Buyer’s Guide on Kubernetes Security

The transition from on-premise systems to cloud native opens up new possibilities – and risks. As Kubernetes allows for many resources to be created in a single cluster, that also creates potential attack vectors.

Securing your next-generation Kubernetes environment requires next-generation protection. Read our buyer’s guide to better understand what components your Kubernetes security solution needs – or read on for an overview.

Kubernetes Security Risks

Securing a Kubernetes-based application requires thoughtful consideration of both internal and external factors. Every component has different requirements and limitations for communication, all of which present security risks. Carefully controlling data flow is critical from both a business and legal perspective.

Traditional security efforts, however, would negate the efficiency and cost benefits of using cloud native applications.

A high-quality Kubernetes security solution will address issues today around securing cloud native applications, but also provide the flexibility for the future.

Kubernetes Security Solutions

Our buyer’s guide compares the most popular Kubernetes security tools. We looked at how services communicate within them, what industry and governmental regulations are incorporated for data storage/sharing, and whether the tool can be adapted in this ever-changing environment. The tools included in the guide are:

  • Anthos Service Mesh (Google)
  • Kong Mesh (Kong)
  • OpenShift Service Mesh (Red Hat)
  • Tanzu Service Mesh (VMware)
  • Gloo Platform (Solo)

Other Considerations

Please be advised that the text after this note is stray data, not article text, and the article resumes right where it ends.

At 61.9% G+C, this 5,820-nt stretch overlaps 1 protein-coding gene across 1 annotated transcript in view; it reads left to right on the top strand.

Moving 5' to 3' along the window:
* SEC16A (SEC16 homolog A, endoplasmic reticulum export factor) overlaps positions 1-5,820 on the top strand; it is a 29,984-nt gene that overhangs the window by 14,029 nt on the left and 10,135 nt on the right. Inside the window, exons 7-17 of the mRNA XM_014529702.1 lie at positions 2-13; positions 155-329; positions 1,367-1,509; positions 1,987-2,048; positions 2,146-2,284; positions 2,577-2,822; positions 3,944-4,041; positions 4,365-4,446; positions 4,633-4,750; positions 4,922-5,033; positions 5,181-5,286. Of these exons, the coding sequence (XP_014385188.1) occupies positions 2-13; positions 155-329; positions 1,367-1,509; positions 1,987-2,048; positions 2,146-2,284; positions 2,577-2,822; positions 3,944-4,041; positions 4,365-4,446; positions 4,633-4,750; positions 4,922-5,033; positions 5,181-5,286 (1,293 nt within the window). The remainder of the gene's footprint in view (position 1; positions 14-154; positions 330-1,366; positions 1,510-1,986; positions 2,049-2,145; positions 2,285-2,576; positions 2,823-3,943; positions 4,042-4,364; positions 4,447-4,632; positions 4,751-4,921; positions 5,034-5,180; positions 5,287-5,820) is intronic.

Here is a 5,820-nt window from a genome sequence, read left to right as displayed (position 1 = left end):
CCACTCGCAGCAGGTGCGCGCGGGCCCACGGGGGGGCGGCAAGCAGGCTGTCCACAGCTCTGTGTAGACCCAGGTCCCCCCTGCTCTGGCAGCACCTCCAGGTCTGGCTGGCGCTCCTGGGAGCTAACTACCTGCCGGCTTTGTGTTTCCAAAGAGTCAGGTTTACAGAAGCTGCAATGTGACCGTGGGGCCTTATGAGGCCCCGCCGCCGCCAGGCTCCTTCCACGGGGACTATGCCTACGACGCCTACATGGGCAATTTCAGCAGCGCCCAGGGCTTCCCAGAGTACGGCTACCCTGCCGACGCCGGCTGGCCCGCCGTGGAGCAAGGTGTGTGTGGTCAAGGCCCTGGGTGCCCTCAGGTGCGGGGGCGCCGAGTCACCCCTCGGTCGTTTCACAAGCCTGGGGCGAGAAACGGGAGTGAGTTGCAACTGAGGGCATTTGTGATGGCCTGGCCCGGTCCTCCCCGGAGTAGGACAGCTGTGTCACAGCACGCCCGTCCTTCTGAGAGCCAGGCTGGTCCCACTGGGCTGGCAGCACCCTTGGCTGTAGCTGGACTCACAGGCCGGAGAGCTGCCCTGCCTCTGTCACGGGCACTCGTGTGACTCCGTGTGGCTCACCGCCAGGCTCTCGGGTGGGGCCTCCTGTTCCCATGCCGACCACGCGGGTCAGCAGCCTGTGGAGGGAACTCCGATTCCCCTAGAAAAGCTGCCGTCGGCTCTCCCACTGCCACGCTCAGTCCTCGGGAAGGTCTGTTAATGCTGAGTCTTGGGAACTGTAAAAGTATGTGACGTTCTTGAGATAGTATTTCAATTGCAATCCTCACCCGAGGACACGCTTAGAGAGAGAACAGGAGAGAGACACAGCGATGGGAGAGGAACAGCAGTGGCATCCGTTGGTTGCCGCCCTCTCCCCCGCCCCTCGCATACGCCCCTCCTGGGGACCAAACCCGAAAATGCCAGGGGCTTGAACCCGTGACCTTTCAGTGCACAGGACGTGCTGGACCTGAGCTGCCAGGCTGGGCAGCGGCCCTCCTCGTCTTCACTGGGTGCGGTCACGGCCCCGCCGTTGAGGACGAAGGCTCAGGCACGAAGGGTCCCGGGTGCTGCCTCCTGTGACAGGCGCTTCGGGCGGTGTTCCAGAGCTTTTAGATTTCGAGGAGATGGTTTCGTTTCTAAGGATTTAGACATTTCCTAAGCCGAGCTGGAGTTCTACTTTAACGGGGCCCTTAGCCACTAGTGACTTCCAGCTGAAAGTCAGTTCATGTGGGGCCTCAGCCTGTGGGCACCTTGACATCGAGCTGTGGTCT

Getting the right tool for your Kubernetes security extends beyond ease of use and how it’s built. Also consider a solution that offers:

  • Defense in depth: This approach applies many layers of security measures to safeguard against the failure or compromise of any single part and mitigates the risk of breaches as a result of misconfiguration.
  • Zero trust security: All traffic and every connection, regardless of origin, must be validated and secured.
  • Simplicity: The process of locking down Kubernetes-based applications should be as simple and as automatic as possible, preferably using a policy-based approach.
  • Flexibility: While data should be secure, it also needs to be accessible. Secure programmatic access should be available through RESTful APIs and GraphQL, integrated with data loss prevention (DLP) and web application firewall (WAF) components, and supportive of single and multi-cluster applications.
  • Integrations: The best solutions will automatically discover services like secrets management and internal certificate signing systems and leverage them as needed to accelerate an application’s time to market in a safe and scalable manner.

Want to know which Kubernetes security solution incorporates all of these considerations – and uses the best service mesh and API gateway technologies? Download our buyer’s guide today.